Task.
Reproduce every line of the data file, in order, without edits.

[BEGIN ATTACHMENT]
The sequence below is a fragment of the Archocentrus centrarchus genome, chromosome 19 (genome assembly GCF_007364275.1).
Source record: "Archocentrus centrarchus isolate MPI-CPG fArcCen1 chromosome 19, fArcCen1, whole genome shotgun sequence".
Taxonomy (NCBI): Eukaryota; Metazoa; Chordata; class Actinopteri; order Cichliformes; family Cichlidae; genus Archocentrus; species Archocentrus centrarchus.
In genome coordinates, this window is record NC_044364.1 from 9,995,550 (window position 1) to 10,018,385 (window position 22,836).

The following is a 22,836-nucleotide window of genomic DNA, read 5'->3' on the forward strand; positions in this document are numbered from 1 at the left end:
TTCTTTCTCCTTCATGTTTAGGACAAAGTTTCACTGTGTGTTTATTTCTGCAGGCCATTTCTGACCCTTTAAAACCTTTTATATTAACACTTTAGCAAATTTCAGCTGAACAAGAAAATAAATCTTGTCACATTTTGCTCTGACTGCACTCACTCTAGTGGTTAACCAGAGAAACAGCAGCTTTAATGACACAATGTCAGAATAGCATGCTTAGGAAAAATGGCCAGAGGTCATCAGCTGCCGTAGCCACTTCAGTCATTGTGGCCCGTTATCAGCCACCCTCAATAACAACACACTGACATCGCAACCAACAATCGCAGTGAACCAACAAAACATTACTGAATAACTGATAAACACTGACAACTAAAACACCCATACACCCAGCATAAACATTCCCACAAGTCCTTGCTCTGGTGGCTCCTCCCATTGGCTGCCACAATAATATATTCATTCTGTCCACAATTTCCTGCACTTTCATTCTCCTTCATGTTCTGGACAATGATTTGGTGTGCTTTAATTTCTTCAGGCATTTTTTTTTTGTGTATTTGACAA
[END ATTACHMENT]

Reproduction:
The sequence below is a fragment of the Archocentrus centrarchus genome, chromosome 19 (genome assembly GCF_007364275.1).
Source record: "Archocentrus centrarchus isolate MPI-CPG fArcCen1 chromosome 19, fArcCen1, whole genome shotgun sequence".
Taxonomy (NCBI): Eukaryota; Metazoa; Chordata; class Actinopteri; order Cichliformes; family Cichlidae; genus Archocentrus; species Archocentrus centrarchus.
In genome coordinates, this window is record NC_044364.1 from 9,995,550 (window position 1) to 10,018,385 (window position 22,836).

The following is a 22,836-nucleotide window of genomic DNA, read 5'->3' on the forward strand; positions in this document are numbered from 1 at the left end:
TTCTTTCTCCTTCATGTTTAGGACAAAGTTTCACTGTGTGTTTATTTCTGCAGGCCATTTCTGACCCTTTAAAACCTTTTATATTAACACTTTAGCAAATTTCAGCTGAACAAGAAAATAAATCTTGTCACATTTTGCTCTGACTGCACTCACTCTAGTGGTTAACCAGAGAAACAGCAGCTTTAATGACACAATGTCAGAATAGCATGCTTAGGAAAAATGGCCAGAGGTCATCAGCTGCCGTAGCCACTTCAGTCATTGTGGCCCGTTATCAGCCACCCTCAATAACAACACACTGACATCGCAACCAACAATCGCAGTGAACCAACAAAACATTACTGAATAACTGATAAACACTGACAACTAAAACACCCATACACCCAGCATAAACATTCCCACAAGTCCTTGCTCTGGTGGCTCCTCCCATTGGCTGCCACAATAATATATTCATTCTGTCCACAATTTCCTGCACTTTCATTCTCCTTCATGTTCTGGACAATGATTTGGTGTGCTTTAATTTCTTCAGGCATTTTTTTTTTGTGTATTTGACAA